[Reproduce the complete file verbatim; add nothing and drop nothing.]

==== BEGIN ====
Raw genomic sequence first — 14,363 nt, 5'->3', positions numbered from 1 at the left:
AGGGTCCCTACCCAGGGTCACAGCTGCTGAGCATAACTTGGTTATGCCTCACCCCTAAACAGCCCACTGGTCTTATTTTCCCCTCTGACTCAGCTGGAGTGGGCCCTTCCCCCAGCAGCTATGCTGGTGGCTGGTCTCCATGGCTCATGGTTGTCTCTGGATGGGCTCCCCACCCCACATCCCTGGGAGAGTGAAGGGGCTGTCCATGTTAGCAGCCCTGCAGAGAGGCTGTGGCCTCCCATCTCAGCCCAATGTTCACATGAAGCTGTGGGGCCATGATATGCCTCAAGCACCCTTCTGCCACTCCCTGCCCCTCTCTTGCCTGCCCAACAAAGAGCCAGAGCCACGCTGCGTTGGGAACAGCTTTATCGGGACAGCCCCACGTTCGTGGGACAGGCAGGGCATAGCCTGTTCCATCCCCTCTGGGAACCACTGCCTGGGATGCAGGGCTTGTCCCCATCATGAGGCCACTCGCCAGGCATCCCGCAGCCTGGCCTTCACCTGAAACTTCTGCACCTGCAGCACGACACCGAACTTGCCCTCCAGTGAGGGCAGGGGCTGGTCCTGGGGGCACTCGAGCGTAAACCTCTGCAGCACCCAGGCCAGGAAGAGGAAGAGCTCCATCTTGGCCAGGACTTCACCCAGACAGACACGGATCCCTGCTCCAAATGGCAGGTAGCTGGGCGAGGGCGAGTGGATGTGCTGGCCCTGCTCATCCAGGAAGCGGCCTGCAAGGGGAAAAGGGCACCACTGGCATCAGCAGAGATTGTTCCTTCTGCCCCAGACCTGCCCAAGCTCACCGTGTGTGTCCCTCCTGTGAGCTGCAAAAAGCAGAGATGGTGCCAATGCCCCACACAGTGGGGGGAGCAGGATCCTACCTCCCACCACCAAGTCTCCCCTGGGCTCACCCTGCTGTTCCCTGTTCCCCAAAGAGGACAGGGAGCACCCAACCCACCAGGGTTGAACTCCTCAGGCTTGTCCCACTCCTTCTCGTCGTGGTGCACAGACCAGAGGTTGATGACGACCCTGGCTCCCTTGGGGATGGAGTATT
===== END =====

Raw genomic sequence first — 14,363 nt, 5'->3', positions numbered from 1 at the left:
AGGGTCCCTACCCAGGGTCACAGCTGCTGAGCATAACTTGGTTATGCCTCACCCCTAAACAGCCCACTGGTCTTATTTTCCCCTCTGACTCAGCTGGAGTGGGCCCTTCCCCCAGCAGCTATGCTGGTGGCTGGTCTCCATGGCTCATGGTTGTCTCTGGATGGGCTCCCCACCCCACATCCCTGGGAGAGTGAAGGGGCTGTCCATGTTAGCAGCCCTGCAGAGAGGCTGTGGCCTCCCATCTCAGCCCAATGTTCACATGAAGCTGTGGGGCCATGATATGCCTCAAGCACCCTTCTGCCACTCCCTGCCCCTCTCTTGCCTGCCCAACAAAGAGCCAGAGCCACGCTGCGTTGGGAACAGCTTTATCGGGACAGCCCCACGTTCGTGGGACAGGCAGGGCATAGCCTGTTCCATCCCCTCTGGGAACCACTGCCTGGGATGCAGGGCTTGTCCCCATCATGAGGCCACTCGCCAGGCATCCCGCAGCCTGGCCTTCACCTGAAACTTCTGCACCTGCAGCACGACACCGAACTTGCCCTCCAGTGAGGGCAGGGGCTGGTCCTGGGGGCACTCGAGCGTAAACCTCTGCAGCACCCAGGCCAGGAAGAGGAAGAGCTCCATCTTGGCCAGGACTTCACCCAGACAGACACGGATCCCTGCTCCAAATGGCAGGTAGCTGGGCGAGGGCGAGTGGATGTGCTGGCCCTGCTCATCCAGGAAGCGGCCTGCAAGGGGAAAAGGGCACCACTGGCATCAGCAGAGATTGTTCCTTCTGCCCCAGACCTGCCCAAGCTCACCGTGTGTGTCCCTCCTGTGAGCTGCAAAAAGCAGAGATGGTGCCAATGCCCCACACAGTGGGGGGAGCAGGATCCTACCTCCCACCACCAAGTCTCCCCTGGGCTCACCCTGCTGTTCCCTGTTCCCCAAAGAGGACAGGGAGCACCCAACCCACCAGGGTTGAACTCCTCAGGCTTGTCCCACTCCTTCTCGTCGTGGTGCACAGACCAGAGGTTGATGACGACCCTGGCTCCCTTGGGGATGGAGTATT